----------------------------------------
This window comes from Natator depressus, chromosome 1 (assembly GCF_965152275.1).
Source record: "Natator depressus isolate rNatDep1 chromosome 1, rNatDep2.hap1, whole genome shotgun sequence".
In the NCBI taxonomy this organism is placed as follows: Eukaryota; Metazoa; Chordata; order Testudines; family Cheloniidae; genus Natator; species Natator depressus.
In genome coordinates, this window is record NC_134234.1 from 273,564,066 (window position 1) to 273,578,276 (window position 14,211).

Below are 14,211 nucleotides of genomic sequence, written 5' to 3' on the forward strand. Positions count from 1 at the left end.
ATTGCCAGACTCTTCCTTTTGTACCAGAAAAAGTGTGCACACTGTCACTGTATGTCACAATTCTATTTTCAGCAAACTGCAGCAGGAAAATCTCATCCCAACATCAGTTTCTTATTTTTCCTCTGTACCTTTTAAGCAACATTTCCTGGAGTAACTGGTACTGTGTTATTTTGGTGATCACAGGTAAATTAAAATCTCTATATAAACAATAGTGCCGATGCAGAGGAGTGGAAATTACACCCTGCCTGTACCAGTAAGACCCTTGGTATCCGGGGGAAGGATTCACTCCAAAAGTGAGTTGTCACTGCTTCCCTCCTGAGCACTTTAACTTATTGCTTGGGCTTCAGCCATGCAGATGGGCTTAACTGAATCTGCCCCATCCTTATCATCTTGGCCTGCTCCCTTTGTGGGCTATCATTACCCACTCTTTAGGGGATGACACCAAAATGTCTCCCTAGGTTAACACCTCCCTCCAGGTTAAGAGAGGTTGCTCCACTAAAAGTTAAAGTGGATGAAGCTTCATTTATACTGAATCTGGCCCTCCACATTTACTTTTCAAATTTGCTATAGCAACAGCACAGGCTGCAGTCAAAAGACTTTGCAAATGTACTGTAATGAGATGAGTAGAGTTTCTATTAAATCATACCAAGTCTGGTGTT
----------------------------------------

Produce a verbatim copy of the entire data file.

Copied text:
This window comes from Natator depressus, chromosome 1 (assembly GCF_965152275.1).
Source record: "Natator depressus isolate rNatDep1 chromosome 1, rNatDep2.hap1, whole genome shotgun sequence".
In the NCBI taxonomy this organism is placed as follows: Eukaryota; Metazoa; Chordata; order Testudines; family Cheloniidae; genus Natator; species Natator depressus.
In genome coordinates, this window is record NC_134234.1 from 273,564,066 (window position 1) to 273,578,276 (window position 14,211).

Below are 14,211 nucleotides of genomic sequence, written 5' to 3' on the forward strand. Positions count from 1 at the left end.
ATTGCCAGACTCTTCCTTTTGTACCAGAAAAAGTGTGCACACTGTCACTGTATGTCACAATTCTATTTTCAGCAAACTGCAGCAGGAAAATCTCATCCCAACATCAGTTTCTTATTTTTCCTCTGTACCTTTTAAGCAACATTTCCTGGAGTAACTGGTACTGTGTTATTTTGGTGATCACAGGTAAATTAAAATCTCTATATAAACAATAGTGCCGATGCAGAGGAGTGGAAATTACACCCTGCCTGTACCAGTAAGACCCTTGGTATCCGGGGGAAGGATTCACTCCAAAAGTGAGTTGTCACTGCTTCCCTCCTGAGCACTTTAACTTATTGCTTGGGCTTCAGCCATGCAGATGGGCTTAACTGAATCTGCCCCATCCTTATCATCTTGGCCTGCTCCCTTTGTGGGCTATCATTACCCACTCTTTAGGGGATGACACCAAAATGTCTCCCTAGGTTAACACCTCCCTCCAGGTTAAGAGAGGTTGCTCCACTAAAAGTTAAAGTGGATGAAGCTTCATTTATACTGAATCTGGCCCTCCACATTTACTTTTCAAATTTGCTATAGCAACAGCACAGGCTGCAGTCAAAAGACTTTGCAAATGTACTGTAATGAGATGAGTAGAGTTTCTATTAAATCATACCAAGTCTGGTGTT